As a parent and physiotherapist these issues are of interest to me. As a former volleyball collegiate athlete I reflect on my own experience and wonder what has changed?
Why do we put our kids into organized sport? I think most parents would ultimately say for fun. Did you know the number one reason kids quit sports? It is no longer fun!
Organized sport has grown tremendously in popularity; the pressure to compete has led a lot of children to specialize in one sport only. In the past kids changed sport with the seasons, but today it is common to play just one sport all year long and on more than one team. When this happens the same muscles are used continually and therefore the stress to those specific areas are unchanged. This often leads to muscle imbalances that when combined with overtraining and inadequate rest can lead to overuse injuries. Remember the reasons we put our kids in sport....fun! The pressure to specialize, play on elite teams, participate in extra training/coaching is becoming more of the norm. The promise of playing elite level sports or even professional is less than 1% of those who participate in youth sport. We only get one body and we must treat it with the respect it deserves so that it can serve us through out our life. This does begin when we are kids. The positive impact of sport on our physical literacy, health prevention, weight maintenance and fun should be at the forefront of our minds when we think about kids in sport.
Some common overuse injuries include:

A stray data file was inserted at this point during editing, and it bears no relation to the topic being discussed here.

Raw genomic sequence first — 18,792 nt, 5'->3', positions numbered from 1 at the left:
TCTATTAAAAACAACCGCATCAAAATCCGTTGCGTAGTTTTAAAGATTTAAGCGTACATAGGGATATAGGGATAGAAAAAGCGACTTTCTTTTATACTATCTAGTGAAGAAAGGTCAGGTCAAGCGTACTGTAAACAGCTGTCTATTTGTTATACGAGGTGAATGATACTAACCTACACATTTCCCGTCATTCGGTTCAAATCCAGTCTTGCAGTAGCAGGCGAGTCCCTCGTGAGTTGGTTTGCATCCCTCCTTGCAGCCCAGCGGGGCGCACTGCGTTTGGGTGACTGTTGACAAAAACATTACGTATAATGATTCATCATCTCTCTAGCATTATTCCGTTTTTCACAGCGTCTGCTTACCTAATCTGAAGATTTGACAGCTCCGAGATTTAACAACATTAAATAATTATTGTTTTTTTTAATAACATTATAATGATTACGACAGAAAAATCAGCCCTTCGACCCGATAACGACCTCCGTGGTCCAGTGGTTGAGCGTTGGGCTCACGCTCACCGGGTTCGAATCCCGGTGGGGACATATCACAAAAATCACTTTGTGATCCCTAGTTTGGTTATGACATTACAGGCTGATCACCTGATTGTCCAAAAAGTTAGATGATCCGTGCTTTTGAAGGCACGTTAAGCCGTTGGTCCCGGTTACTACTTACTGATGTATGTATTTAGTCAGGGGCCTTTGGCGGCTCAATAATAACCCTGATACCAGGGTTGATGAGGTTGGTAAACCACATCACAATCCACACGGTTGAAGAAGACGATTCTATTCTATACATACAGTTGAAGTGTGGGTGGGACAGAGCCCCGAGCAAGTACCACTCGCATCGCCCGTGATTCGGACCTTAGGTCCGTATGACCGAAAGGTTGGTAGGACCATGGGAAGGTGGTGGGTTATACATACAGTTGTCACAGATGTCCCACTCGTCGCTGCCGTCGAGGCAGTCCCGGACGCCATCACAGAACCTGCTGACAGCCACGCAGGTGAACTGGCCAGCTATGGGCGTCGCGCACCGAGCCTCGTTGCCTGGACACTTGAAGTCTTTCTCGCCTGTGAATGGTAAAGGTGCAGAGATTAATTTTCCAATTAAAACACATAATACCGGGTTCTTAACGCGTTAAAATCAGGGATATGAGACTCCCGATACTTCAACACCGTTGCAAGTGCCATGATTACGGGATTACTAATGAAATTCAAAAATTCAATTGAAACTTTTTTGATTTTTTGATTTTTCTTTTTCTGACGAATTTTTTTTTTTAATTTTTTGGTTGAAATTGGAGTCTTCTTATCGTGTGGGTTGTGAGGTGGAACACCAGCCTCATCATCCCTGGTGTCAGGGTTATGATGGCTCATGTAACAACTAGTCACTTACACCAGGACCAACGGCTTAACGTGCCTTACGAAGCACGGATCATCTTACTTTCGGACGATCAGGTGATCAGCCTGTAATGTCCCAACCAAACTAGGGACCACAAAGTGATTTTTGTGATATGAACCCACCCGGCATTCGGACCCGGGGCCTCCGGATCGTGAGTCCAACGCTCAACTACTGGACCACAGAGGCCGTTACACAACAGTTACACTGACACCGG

1. Sever's Disease (inflammation at the heel bone growth plate)
2. Osgood-Schlatter Disease (inflammation at the bony bump growth plate on the top of the shin bone)
3. Jumper’s Knee (Patellar Tendonitis)
4. Throwing injuries in the elbow
5. Stress fractures
6. Strains & Sprains
Many overuse injuries are preventable!
The most important advice is to avoid overdoing any single sport. Growing bodies need adequate rest between practices and games. Research is showing kids who diversify their time and play many sports end up doing better in their chosen sport later in life.
What can you do?
1. Limit the number of teams in which your child is playing in one season. The more teams they are playing on in a season, the greater the risk of overuse injury.
2. Do not allow your child to play one sport year round. Taking regular breaks and playing other sports is essential to skill development and injury prevention.
3. Listen to your kids, watch them play, ask how they feel, ask how practice was. The earlier overuse injuries are identified and treated the faster they can heal.
4. If your child complains of pain, a period of rest from the sport is necessary. If pain persists it is important to seek out proper medical treatment. The return to sport must involve the athlete, parent, coach and health care provider.
Have fun, keep moving!